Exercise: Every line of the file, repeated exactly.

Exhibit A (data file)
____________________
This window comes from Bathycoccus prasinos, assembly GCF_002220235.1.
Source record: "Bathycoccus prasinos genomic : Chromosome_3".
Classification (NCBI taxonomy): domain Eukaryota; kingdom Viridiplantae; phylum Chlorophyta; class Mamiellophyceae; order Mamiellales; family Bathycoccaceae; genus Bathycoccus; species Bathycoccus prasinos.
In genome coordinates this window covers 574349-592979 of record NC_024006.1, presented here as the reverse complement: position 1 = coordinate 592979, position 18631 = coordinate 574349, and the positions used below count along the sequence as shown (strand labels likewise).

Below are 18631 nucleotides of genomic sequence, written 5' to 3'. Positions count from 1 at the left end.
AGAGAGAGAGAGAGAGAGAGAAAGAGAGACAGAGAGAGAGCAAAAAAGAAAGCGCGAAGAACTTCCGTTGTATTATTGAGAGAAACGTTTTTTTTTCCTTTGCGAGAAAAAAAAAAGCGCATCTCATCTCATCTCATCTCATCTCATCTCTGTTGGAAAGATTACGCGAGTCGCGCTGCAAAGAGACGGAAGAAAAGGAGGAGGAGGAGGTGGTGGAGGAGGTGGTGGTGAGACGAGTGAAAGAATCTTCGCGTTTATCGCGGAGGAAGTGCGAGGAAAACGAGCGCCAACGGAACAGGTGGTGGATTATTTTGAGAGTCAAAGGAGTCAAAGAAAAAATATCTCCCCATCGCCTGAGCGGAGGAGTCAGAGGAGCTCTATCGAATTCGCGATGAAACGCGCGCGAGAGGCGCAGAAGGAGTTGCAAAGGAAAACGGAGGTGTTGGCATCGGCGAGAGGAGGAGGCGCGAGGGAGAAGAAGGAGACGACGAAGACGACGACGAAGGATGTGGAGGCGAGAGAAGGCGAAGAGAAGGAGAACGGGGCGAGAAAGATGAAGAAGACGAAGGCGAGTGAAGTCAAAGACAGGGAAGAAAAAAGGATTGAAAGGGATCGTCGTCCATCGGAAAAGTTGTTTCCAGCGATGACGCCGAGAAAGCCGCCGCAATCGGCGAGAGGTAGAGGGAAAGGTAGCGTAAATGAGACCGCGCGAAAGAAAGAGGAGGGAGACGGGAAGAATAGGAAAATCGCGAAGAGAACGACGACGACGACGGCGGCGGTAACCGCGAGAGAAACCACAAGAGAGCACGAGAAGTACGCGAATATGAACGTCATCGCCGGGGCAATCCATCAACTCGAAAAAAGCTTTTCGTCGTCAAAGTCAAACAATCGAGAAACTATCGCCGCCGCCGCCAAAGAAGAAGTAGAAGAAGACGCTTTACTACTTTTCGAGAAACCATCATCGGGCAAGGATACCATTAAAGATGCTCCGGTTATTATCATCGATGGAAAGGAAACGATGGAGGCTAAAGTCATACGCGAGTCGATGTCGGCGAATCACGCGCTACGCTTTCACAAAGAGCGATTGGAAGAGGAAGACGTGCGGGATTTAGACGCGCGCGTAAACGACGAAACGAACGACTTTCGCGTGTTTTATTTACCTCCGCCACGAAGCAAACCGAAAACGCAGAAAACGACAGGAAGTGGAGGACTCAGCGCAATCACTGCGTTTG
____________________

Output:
This window comes from Bathycoccus prasinos, assembly GCF_002220235.1.
Source record: "Bathycoccus prasinos genomic : Chromosome_3".
Classification (NCBI taxonomy): domain Eukaryota; kingdom Viridiplantae; phylum Chlorophyta; class Mamiellophyceae; order Mamiellales; family Bathycoccaceae; genus Bathycoccus; species Bathycoccus prasinos.
In genome coordinates this window covers 574349-592979 of record NC_024006.1, presented here as the reverse complement: position 1 = coordinate 592979, position 18631 = coordinate 574349, and the positions used below count along the sequence as shown (strand labels likewise).

Below are 18631 nucleotides of genomic sequence, written 5' to 3'. Positions count from 1 at the left end.
AGAGAGAGAGAGAGAGAGAGAAAGAGAGACAGAGAGAGAGCAAAAAAGAAAGCGCGAAGAACTTCCGTTGTATTATTGAGAGAAACGTTTTTTTTTCCTTTGCGAGAAAAAAAAAAGCGCATCTCATCTCATCTCATCTCATCTCATCTCTGTTGGAAAGATTACGCGAGTCGCGCTGCAAAGAGACGGAAGAAAAGGAGGAGGAGGAGGTGGTGGAGGAGGTGGTGGTGAGACGAGTGAAAGAATCTTCGCGTTTATCGCGGAGGAAGTGCGAGGAAAACGAGCGCCAACGGAACAGGTGGTGGATTATTTTGAGAGTCAAAGGAGTCAAAGAAAAAATATCTCCCCATCGCCTGAGCGGAGGAGTCAGAGGAGCTCTATCGAATTCGCGATGAAACGCGCGCGAGAGGCGCAGAAGGAGTTGCAAAGGAAAACGGAGGTGTTGGCATCGGCGAGAGGAGGAGGCGCGAGGGAGAAGAAGGAGACGACGAAGACGACGACGAAGGATGTGGAGGCGAGAGAAGGCGAAGAGAAGGAGAACGGGGCGAGAAAGATGAAGAAGACGAAGGCGAGTGAAGTCAAAGACAGGGAAGAAAAAAGGATTGAAAGGGATCGTCGTCCATCGGAAAAGTTGTTTCCAGCGATGACGCCGAGAAAGCCGCCGCAATCGGCGAGAGGTAGAGGGAAAGGTAGCGTAAATGAGACCGCGCGAAAGAAAGAGGAGGGAGACGGGAAGAATAGGAAAATCGCGAAGAGAACGACGACGACGACGGCGGCGGTAACCGCGAGAGAAACCACAAGAGAGCACGAGAAGTACGCGAATATGAACGTCATCGCCGGGGCAATCCATCAACTCGAAAAAAGCTTTTCGTCGTCAAAGTCAAACAATCGAGAAACTATCGCCGCCGCCGCCAAAGAAGAAGTAGAAGAAGACGCTTTACTACTTTTCGAGAAACCATCATCGGGCAAGGATACCATTAAAGATGCTCCGGTTATTATCATCGATGGAAAGGAAACGATGGAGGCTAAAGTCATACGCGAGTCGATGTCGGCGAATCACGCGCTACGCTTTCACAAAGAGCGATTGGAAGAGGAAGACGTGCGGGATTTAGACGCGCGCGTAAACGACGAAACGAACGACTTTCGCGTGTTTTATTTACCTCCGCCACGAAGCAAACCGAAAACGCAGAAAACGACAGGAAGTGGAGGACTCAGCGCAATCACTGCGTTTG